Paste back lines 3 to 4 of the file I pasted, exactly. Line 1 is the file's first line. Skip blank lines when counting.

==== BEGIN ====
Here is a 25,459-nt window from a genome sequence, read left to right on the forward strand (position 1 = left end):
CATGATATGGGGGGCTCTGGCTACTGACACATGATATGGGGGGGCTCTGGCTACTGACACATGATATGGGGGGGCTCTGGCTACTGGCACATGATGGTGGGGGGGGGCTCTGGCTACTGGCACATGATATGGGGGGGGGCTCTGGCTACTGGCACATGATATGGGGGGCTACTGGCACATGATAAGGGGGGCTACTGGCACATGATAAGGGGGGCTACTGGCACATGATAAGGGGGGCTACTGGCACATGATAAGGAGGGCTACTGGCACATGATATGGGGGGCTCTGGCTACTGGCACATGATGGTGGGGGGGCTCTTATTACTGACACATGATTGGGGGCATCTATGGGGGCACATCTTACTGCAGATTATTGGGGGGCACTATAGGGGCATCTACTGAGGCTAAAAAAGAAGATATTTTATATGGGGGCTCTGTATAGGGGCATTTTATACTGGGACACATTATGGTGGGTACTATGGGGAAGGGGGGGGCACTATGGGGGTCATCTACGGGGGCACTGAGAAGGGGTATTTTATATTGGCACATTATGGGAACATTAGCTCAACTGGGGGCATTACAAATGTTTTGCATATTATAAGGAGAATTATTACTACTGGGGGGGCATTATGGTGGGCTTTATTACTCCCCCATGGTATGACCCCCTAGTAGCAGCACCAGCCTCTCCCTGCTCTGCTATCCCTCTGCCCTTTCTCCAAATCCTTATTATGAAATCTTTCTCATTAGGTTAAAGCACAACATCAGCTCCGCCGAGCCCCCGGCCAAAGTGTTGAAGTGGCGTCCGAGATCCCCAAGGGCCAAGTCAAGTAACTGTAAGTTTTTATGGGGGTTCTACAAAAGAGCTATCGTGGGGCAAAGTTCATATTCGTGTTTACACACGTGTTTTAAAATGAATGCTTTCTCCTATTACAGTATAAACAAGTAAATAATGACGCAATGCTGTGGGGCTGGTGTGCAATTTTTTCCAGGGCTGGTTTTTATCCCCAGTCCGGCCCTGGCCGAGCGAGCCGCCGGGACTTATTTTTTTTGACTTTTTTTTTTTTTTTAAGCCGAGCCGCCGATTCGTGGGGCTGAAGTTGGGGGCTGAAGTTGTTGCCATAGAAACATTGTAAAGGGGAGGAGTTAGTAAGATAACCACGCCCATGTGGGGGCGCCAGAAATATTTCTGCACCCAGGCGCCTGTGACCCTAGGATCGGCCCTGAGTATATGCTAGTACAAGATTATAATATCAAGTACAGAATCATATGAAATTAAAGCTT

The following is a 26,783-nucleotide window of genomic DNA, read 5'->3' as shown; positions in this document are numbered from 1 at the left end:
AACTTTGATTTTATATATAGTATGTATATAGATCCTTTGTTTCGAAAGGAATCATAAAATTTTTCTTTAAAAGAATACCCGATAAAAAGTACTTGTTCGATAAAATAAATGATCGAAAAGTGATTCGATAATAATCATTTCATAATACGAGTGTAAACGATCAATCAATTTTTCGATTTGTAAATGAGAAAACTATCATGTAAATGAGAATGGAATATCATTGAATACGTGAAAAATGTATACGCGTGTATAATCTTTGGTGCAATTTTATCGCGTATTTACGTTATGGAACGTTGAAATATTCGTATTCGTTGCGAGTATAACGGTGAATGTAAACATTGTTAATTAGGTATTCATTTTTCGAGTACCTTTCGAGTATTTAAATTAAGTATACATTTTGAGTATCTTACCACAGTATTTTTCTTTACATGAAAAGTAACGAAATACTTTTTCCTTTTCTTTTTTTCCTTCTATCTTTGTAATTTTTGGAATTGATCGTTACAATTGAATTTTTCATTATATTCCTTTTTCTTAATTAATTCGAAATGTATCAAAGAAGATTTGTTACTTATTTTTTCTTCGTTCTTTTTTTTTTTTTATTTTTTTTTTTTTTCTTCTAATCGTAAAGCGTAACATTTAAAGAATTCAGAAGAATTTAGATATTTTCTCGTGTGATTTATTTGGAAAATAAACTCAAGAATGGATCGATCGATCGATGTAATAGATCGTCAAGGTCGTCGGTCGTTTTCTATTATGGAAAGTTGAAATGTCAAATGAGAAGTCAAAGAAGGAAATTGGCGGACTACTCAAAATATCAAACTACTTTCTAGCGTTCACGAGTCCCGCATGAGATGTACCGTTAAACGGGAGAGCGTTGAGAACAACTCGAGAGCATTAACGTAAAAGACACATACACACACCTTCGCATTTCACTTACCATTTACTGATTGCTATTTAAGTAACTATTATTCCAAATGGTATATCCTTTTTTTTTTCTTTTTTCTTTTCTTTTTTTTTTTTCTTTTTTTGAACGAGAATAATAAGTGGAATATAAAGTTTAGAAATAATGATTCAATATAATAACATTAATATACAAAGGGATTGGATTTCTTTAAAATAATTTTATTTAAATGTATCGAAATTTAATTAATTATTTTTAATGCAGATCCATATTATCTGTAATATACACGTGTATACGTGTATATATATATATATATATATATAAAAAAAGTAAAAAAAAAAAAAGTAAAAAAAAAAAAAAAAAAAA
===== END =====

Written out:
The following is a 26,783-nucleotide window of genomic DNA, read 5'->3' as shown; positions in this document are numbered from 1 at the left end:
AACTTTGATTTTATATATAGTATGTATATAGATCCTTTGTTTCGAAAGGAATCATAAAATTTTTCTTTAAAAGAATACCCGATAAAAAGTACTTGTTCGATAAAATAAATGATCGAAAAGTGATTCGATAATAATCATTTCATAATACGAGTGTAAACGATCAATCAATTTTTCGATTTGTAAATGAGAAAACTATCATGTAAATGAGAATGGAATATCATTGAATACGTGAAAAATGTATACGCGTGTATAATCTTTGGTGCAATTTTATCGCGTATTTACGTTATGGAACGTTGAAATATTCGTATTCGTTGCGAGTATAACGGTGAATGTAAACATTGTTAATTAGGTATTCATTTTTCGAGTACCTTTCGAGTATTTAAATTAAGTATACATTTTGAGTATCTTACCACAGTATTTTTCTTTACATGAAAAGTAACGAAATACTTTTTCCTTTTCTTTTTTTCCTTCTATCTTTGTAATTTTTGGAATTGATCGTTACAATTGAATTTTTCATTATATTCCTTTTTCTTAATTAATTCGAAATGTATCAAAGAAGATTTGTTACTTATTTTTTCTTCGTTCTTTTTTTTTTTTTATTTTTTTTTTTTTTCTTCTAATCGTAAAGCGTAACATTTAAAGAATTCAGAAGAATTTAGATATTTTCTCGTGTGATTTATTTGGAAAATAAACTCAAGAATGGATCGATCGATCGATGTAATAGATCGTCAAGGTCGTCGGTCGTTTTCTATTATGGAAAGTTGAAATGTCAAATGAGAAGTCAAAGAAGGAAATTGGCGGACTACTCAAAATATCAAACTACTTTCTAGCGTTCACGAGTCCCGCATGAGATGTACCGTTAAACGGGAGAGCGTTGAGAACAACTCGAGAGCATTAACGTAAAAGACACATACACACACCTTCGCATTTCACTTACCATTTACTGATTGCTATTTAAGTAACTATTATTCCAAATGGTATATCCTTTTTTTTTTCTTTTTTCTTTTCTTTTTTTTTTTTCTTTTTTTGAACGAGAATAATAAGTGGAATATAAAGTTTAGAAATAATGATTCAATATAATAACATTAATATACAAAGGGATTGGATTTCTTTAAAATAATTTTATTTAAATGTATCGAAATTTAATTAATTATTTTTAATGCAGATCCATATTATCTGTAATATACACGTGTATACGTGTATATATATATATATATATATATAAAAAAAGTAAAAAAAAAAAAAGTAAAAAAAAAAAAAAAAAAAA